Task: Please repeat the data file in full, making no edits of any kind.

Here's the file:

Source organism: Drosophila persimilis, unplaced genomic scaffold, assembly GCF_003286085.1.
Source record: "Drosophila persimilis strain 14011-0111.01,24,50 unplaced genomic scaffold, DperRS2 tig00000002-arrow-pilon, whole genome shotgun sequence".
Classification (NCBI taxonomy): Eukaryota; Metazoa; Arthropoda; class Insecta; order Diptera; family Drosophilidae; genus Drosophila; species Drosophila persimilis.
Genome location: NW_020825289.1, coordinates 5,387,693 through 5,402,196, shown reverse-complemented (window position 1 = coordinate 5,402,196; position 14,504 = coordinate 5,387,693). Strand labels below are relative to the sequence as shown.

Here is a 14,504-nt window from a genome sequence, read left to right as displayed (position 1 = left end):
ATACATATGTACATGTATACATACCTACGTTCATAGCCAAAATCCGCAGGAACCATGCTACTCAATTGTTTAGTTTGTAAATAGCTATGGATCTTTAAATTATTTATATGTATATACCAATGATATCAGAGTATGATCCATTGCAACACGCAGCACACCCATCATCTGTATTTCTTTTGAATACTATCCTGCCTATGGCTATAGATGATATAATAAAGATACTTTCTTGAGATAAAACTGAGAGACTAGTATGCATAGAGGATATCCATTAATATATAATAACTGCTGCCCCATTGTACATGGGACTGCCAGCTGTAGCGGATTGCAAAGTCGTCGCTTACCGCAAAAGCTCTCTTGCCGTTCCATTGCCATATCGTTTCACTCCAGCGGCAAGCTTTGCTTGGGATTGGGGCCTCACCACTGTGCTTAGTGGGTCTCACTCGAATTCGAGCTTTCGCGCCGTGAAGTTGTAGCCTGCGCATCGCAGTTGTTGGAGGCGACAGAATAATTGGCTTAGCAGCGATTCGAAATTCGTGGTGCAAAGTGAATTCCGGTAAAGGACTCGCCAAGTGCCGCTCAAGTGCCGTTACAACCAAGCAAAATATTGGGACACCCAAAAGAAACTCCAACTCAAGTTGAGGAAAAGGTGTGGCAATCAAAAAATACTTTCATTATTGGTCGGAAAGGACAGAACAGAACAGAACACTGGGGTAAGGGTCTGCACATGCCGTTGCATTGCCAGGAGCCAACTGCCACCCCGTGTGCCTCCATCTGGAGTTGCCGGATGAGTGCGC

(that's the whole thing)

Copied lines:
Source organism: Drosophila persimilis, unplaced genomic scaffold, assembly GCF_003286085.1.
Source record: "Drosophila persimilis strain 14011-0111.01,24,50 unplaced genomic scaffold, DperRS2 tig00000002-arrow-pilon, whole genome shotgun sequence".
Classification (NCBI taxonomy): Eukaryota; Metazoa; Arthropoda; class Insecta; order Diptera; family Drosophilidae; genus Drosophila; species Drosophila persimilis.
Genome location: NW_020825289.1, coordinates 5,387,693 through 5,402,196, shown reverse-complemented (window position 1 = coordinate 5,402,196; position 14,504 = coordinate 5,387,693). Strand labels below are relative to the sequence as shown.

Here is a 14,504-nt window from a genome sequence, read left to right as displayed (position 1 = left end):
ATACATATGTACATGTATACATACCTACGTTCATAGCCAAAATCCGCAGGAACCATGCTACTCAATTGTTTAGTTTGTAAATAGCTATGGATCTTTAAATTATTTATATGTATATACCAATGATATCAGAGTATGATCCATTGCAACACGCAGCACACCCATCATCTGTATTTCTTTTGAATACTATCCTGCCTATGGCTATAGATGATATAATAAAGATACTTTCTTGAGATAAAACTGAGAGACTAGTATGCATAGAGGATATCCATTAATATATAATAACTGCTGCCCCATTGTACATGGGACTGCCAGCTGTAGCGGATTGCAAAGTCGTCGCTTACCGCAAAAGCTCTCTTGCCGTTCCATTGCCATATCGTTTCACTCCAGCGGCAAGCTTTGCTTGGGATTGGGGCCTCACCACTGTGCTTAGTGGGTCTCACTCGAATTCGAGCTTTCGCGCCGTGAAGTTGTAGCCTGCGCATCGCAGTTGTTGGAGGCGACAGAATAATTGGCTTAGCAGCGATTCGAAATTCGTGGTGCAAAGTGAATTCCGGTAAAGGACTCGCCAAGTGCCGCTCAAGTGCCGTTACAACCAAGCAAAATATTGGGACACCCAAAAGAAACTCCAACTCAAGTTGAGGAAAAGGTGTGGCAATCAAAAAATACTTTCATTATTGGTCGGAAAGGACAGAACAGAACAGAACACTGGGGTAAGGGTCTGCACATGCCGTTGCATTGCCAGGAGCCAACTGCCACCCCGTGTGCCTCCATCTGGAGTTGCCGGATGAGTGCGC